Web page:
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Pre-teen

 

 

 

Every muscle in his body

is made of no. He is lock.

He is bolt. He is chain.

He has swallowed the key

so no one can reach it.

I try to fashion a skeleton key

out of love, but can’t find

a place where it will fit.

I hand it to him. He throws it.

 

 

 

 

arrives in my bed

and curls her body

into my body

and rests her head

in my arms and says

she is scared

and always I tell her

you’re safe,

I’m here,

and though

I hate for her

to suffer,

there is this

small warmth

delivered

to me

by fear.

 

 

 

 

New erasers.

Ten pencils, lead number two.

Scent of ripe peaches.

Pent up quiet afternoons.

Callouses on the bottoms

of your feet.

A note from your mother

you’ll pretend

not to read.

The salt lick

of curiosity.

Left over sun.

Blank notebooks, three.

The drop kick

of love.

 

 

 

 

 

 

 

 

 

They look so happy in black and white—

my mother with her short and fitted skirt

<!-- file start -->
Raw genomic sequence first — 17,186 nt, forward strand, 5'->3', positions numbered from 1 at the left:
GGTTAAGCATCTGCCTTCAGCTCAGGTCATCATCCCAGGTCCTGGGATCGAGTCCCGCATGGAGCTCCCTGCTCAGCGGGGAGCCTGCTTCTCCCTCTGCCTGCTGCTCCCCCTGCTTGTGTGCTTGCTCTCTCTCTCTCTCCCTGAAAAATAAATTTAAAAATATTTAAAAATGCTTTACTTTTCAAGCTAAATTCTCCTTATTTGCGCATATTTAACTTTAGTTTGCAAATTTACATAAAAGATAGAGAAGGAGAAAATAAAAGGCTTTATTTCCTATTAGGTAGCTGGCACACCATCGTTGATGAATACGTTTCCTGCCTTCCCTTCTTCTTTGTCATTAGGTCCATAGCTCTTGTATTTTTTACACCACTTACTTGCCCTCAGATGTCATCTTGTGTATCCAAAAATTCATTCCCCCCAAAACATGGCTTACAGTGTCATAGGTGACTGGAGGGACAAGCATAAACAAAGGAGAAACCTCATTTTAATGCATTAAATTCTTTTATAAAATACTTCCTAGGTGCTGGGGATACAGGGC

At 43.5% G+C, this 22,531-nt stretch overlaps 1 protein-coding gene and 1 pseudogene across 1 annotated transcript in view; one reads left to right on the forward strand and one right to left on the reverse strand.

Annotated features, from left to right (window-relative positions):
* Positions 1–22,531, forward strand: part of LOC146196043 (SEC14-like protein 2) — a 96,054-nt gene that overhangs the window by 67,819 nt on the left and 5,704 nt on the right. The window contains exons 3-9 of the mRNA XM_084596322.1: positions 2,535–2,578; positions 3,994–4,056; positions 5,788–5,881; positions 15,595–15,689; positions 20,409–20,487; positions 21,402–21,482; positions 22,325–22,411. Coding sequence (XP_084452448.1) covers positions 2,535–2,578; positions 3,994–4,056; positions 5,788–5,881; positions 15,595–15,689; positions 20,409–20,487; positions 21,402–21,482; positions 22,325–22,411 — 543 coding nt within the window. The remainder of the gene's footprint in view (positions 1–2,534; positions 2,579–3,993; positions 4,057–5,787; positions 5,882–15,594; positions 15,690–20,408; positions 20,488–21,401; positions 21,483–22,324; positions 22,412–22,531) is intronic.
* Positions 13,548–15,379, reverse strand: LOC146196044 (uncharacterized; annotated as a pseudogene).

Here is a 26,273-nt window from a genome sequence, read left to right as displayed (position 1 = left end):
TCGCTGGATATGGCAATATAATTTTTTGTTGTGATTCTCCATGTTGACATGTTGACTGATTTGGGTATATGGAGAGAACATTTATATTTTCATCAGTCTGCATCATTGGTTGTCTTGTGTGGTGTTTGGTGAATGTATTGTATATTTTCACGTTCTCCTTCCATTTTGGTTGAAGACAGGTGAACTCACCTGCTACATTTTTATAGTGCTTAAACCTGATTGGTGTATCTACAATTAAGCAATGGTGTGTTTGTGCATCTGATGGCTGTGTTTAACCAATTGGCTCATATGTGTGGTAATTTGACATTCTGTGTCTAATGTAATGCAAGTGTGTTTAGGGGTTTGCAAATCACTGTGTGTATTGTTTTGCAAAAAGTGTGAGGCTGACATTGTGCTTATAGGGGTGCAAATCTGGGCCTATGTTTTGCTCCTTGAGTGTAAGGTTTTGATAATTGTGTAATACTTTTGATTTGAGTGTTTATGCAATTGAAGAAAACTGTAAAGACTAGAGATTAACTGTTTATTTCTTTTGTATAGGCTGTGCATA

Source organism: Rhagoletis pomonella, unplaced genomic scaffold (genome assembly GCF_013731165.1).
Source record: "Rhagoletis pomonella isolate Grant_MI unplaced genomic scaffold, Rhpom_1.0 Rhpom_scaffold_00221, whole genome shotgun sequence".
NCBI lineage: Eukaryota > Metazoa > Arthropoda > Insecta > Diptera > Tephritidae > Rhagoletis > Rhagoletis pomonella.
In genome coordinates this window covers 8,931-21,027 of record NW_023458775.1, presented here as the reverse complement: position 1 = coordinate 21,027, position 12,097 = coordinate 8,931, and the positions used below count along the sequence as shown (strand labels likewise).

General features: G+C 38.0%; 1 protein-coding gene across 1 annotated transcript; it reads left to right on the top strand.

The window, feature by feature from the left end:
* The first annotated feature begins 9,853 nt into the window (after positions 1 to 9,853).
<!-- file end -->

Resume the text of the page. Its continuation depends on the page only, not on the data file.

and my father, trim and handsome,

escaped from his tux.

 

They are running to my grandfather’s car,

the one they will crash that evening,

 

but at this moment, they are still

in innocent bliss, dodging the handfuls of rice

 

hurled at them by friends.

They are out of focus, a blur of joy,

 

running hand in hand right off

the ragged-edged pages toward

 

that aqua blue Ford convertible

and all the other colors life has to throw them.

in a blue boat

 

 

 

alone

on the lake

I whisper

sweet

nothings

certain

that voices

carry

The Opportunity

 

 

 

Moonless, the night,

and aimless, our paddling,

my son and I glide on the lake

and stare into the sky,

drawing invisible lines

for constellations—

the diamond, the maggot.

the spilt milk.

Our laughter ricochets

across the water.

 

Though I can’t see them,

I know we are surrounded

by lily pads. The flowers

will be closed by now—

something about the reversible

expansion and contraction of cells

by changes in water balance

and differential growth of cells

due to temperature—

 

but here we are,

my son and I, nocturnals,

lingering in the two-note hymn of crickets,

opening in the dark.

 

 

One Timing

 

 

 

watching the kids play

I consider we will never be young together—

not all flowers bloom in spring

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